Like many law students, Rebecca Vernon entered law school ready to learn, and graduated feeling compelled to serve. In her case, she went on to serve her country in the U.S. Air Force, where she’s been for the last 24 years. In July 2020, the New England Law grad’s persistence and dedication led to her being promoted to the prestigious level of Brigadier General.
From Law Student to JAG
Though law school was in her plan for quite some time, Vernon hadn’t considered the Air Force as a possible next step until sitting down for an informational interview through New England Law’s Career Services Office. She was so compelled by the Air Force captain that she met, and her passion for her job, that Vernon decided to apply to join the Judge Advocate General’s Corps (JAG Corps). She was accepted into the program and started with the Air Force shortly after finishing up her JD.
The JAG Corps gives law professionals the opportunity to provide legal services to the U.S. Air Force, the U.S. Space Force, and the service members of those branches. JAGs gain immediate litigation experience as prosecutors, while simultaneously practicing in various areas of the law. Legal practice areas include criminal, environmental, contracts, labor, claims and tort litigation, legal assistance, international, air and space, medical, cyber, and operations law. Vernon started her career as a prosecutor then served as defense counsel, and then a contracts lawyer. She went on to instruct at the Air Force’s Montgomery, Alabama, JAG School, before taking on a role helping to make JAG assignments.
Related: Meet Law School Professors: Victor Hansen, Military Law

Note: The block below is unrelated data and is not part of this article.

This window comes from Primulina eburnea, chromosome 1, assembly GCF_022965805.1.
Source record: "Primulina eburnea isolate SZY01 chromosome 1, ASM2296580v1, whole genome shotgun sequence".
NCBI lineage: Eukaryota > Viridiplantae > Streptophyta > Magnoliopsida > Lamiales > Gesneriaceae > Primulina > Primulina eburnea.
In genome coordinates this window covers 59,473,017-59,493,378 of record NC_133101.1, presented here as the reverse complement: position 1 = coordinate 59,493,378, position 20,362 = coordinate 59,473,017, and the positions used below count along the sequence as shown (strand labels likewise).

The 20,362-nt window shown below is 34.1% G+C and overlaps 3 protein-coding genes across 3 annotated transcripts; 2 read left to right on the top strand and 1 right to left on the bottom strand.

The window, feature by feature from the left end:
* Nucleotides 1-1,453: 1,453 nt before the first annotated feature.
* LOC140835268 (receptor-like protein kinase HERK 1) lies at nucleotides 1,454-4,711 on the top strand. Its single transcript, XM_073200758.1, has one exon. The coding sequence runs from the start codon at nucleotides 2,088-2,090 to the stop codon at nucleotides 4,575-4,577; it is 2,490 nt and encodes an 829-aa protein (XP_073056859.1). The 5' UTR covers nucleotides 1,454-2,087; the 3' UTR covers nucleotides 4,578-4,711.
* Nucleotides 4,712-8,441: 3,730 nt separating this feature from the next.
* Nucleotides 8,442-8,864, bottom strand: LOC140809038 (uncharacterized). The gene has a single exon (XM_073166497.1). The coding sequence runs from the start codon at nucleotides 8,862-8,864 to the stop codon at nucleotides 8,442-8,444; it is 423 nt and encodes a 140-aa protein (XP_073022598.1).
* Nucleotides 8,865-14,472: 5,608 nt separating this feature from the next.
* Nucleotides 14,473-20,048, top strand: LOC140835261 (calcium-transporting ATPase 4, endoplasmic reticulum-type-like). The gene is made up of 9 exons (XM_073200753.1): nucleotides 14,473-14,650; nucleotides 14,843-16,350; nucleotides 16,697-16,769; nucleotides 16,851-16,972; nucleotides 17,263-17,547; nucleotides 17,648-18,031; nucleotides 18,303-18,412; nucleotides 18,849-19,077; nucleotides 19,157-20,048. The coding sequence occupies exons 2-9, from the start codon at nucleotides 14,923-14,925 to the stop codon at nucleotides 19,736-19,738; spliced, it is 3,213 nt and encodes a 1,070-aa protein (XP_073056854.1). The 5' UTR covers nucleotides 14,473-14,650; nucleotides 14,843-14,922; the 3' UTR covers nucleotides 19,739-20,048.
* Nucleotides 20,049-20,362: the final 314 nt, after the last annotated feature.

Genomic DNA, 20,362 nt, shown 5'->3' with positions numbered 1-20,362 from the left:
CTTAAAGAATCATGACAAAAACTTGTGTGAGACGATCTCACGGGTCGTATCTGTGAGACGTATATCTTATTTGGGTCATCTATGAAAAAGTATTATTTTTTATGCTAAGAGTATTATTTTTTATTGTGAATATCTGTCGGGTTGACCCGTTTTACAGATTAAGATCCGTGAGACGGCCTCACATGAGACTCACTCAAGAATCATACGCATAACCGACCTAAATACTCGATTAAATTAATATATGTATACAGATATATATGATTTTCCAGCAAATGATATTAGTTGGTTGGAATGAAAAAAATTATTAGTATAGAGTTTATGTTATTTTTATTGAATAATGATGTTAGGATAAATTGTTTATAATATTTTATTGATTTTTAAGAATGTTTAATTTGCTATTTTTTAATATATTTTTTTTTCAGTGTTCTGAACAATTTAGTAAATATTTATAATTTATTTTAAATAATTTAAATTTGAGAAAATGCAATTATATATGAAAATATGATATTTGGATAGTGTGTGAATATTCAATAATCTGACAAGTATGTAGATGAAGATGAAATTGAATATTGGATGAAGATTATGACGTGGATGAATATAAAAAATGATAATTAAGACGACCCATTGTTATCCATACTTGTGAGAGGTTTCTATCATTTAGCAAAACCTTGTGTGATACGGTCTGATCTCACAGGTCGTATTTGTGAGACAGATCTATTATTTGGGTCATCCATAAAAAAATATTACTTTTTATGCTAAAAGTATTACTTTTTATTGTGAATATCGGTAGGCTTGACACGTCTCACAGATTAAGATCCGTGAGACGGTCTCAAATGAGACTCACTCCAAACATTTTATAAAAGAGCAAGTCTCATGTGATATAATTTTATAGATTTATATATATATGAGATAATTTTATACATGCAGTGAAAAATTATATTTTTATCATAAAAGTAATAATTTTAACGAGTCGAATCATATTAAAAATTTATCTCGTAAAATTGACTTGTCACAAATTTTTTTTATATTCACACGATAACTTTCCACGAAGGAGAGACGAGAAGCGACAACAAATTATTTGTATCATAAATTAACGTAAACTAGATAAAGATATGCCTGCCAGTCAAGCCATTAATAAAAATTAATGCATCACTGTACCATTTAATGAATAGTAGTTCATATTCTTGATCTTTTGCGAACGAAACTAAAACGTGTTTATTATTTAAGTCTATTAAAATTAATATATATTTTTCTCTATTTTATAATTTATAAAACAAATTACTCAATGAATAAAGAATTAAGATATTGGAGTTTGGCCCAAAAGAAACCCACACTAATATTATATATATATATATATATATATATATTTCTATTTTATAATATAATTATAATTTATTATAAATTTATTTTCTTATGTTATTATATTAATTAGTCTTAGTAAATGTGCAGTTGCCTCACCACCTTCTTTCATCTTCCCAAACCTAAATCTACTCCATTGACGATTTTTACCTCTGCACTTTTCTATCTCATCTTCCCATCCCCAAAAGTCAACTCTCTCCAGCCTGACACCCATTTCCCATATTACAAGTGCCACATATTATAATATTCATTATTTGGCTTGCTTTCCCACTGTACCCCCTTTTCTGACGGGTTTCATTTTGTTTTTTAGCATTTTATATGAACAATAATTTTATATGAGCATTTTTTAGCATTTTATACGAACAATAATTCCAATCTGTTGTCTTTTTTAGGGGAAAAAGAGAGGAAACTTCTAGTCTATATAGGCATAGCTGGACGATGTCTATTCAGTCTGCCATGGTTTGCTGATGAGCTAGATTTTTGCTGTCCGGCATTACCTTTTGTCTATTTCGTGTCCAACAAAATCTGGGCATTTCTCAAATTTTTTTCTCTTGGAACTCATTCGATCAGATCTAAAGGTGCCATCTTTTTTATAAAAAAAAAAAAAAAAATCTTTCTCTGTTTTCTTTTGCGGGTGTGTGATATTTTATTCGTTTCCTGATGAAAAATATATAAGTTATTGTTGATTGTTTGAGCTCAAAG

Advancing as a Lawyer in the Air Force
The Air Force also provides JAGs with the opportunity to obtain a Master of Laws (LL.M.) in various areas of the law. Over the course of her career, Vernon completed an LL.M. in Government Procurement and earned a Master of Science in National Security Strategy. Today, Vernon, who was the 2019 recipient of the Air Force Association Outstanding Senior Attorney Award, works in military justice, playing a vital role in the Air Force’s criminal justice system.
Vernon comments that the Air Force puts great emphasis on developing JAGs by providing a wide range of training and experience. This sets them up to be effective decision makers and excel in future roles. She notes, “In order to be successful in the JAG Corps as a senior officer or in a leadership position, it’s vital that you have a fundamental understanding of the mission and our various legal practice areas in order to advise senior leaders on the complex decisions at that level.” Vernon adds that the opportunity to practice in a variety of areas over the last two decades is one of the many reasons why she enjoys her line of work so much.
An Emphasis on Service
Looking back, Vernon reminisces about her time at New England Law and the values that were instilled in her while she was learning here: “If there’s one word that I could use to sum up what I learned at New England Law, it would be ‘service.’ There was always a focus on service: How can you serve others? How can you go out and serve your community?” She adds that learning alongside a group of classmates aspiring to pursue a variety of different careers—some looking to work in business, others looking to pursue public service or work in the armed services—also really enhanced the experience as a whole.
As Vernon continues her career in the Air Force, she’ll do so working alongside a number of other New England Law alumni who were eager to pursue similar paths. New England Law honors Brigadier General, Rebecca R. Vernon, for both her service and her remarkable achievements. More information about the Air Force JAG Corps and the application process is available at www.airforce.com/jag and on their Facebook and LinkedIn pages.
For those already serving, learn more about how military service prepares you for law school.